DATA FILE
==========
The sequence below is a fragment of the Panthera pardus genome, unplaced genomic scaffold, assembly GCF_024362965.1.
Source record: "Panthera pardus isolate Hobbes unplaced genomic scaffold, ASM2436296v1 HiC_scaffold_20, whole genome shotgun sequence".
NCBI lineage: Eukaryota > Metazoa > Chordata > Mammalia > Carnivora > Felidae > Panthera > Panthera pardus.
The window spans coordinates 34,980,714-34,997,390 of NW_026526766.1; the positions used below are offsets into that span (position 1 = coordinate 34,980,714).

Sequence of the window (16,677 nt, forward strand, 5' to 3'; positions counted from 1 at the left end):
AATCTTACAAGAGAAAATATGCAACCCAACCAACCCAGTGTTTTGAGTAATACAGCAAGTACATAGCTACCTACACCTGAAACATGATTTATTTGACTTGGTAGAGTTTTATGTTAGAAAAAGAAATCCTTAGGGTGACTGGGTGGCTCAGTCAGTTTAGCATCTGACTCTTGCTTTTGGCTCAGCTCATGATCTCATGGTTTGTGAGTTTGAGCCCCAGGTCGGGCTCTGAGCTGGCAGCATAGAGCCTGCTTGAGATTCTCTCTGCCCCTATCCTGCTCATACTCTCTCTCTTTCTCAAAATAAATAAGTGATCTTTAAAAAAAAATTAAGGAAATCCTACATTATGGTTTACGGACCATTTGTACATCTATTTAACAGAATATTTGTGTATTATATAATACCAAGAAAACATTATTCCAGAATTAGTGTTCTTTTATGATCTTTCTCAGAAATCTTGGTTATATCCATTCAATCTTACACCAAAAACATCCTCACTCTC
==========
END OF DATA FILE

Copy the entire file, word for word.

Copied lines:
The sequence below is a fragment of the Panthera pardus genome, unplaced genomic scaffold, assembly GCF_024362965.1.
Source record: "Panthera pardus isolate Hobbes unplaced genomic scaffold, ASM2436296v1 HiC_scaffold_20, whole genome shotgun sequence".
NCBI lineage: Eukaryota > Metazoa > Chordata > Mammalia > Carnivora > Felidae > Panthera > Panthera pardus.
The window spans coordinates 34,980,714-34,997,390 of NW_026526766.1; the positions used below are offsets into that span (position 1 = coordinate 34,980,714).

Sequence of the window (16,677 nt, forward strand, 5' to 3'; positions counted from 1 at the left end):
AATCTTACAAGAGAAAATATGCAACCCAACCAACCCAGTGTTTTGAGTAATACAGCAAGTACATAGCTACCTACACCTGAAACATGATTTATTTGACTTGGTAGAGTTTTATGTTAGAAAAAGAAATCCTTAGGGTGACTGGGTGGCTCAGTCAGTTTAGCATCTGACTCTTGCTTTTGGCTCAGCTCATGATCTCATGGTTTGTGAGTTTGAGCCCCAGGTCGGGCTCTGAGCTGGCAGCATAGAGCCTGCTTGAGATTCTCTCTGCCCCTATCCTGCTCATACTCTCTCTCTTTCTCAAAATAAATAAGTGATCTTTAAAAAAAAATTAAGGAAATCCTACATTATGGTTTACGGACCATTTGTACATCTATTTAACAGAATATTTGTGTATTATATAATACCAAGAAAACATTATTCCAGAATTAGTGTTCTTTTATGATCTTTCTCAGAAATCTTGGTTATATCCATTCAATCTTACACCAAAAACATCCTCACTCTC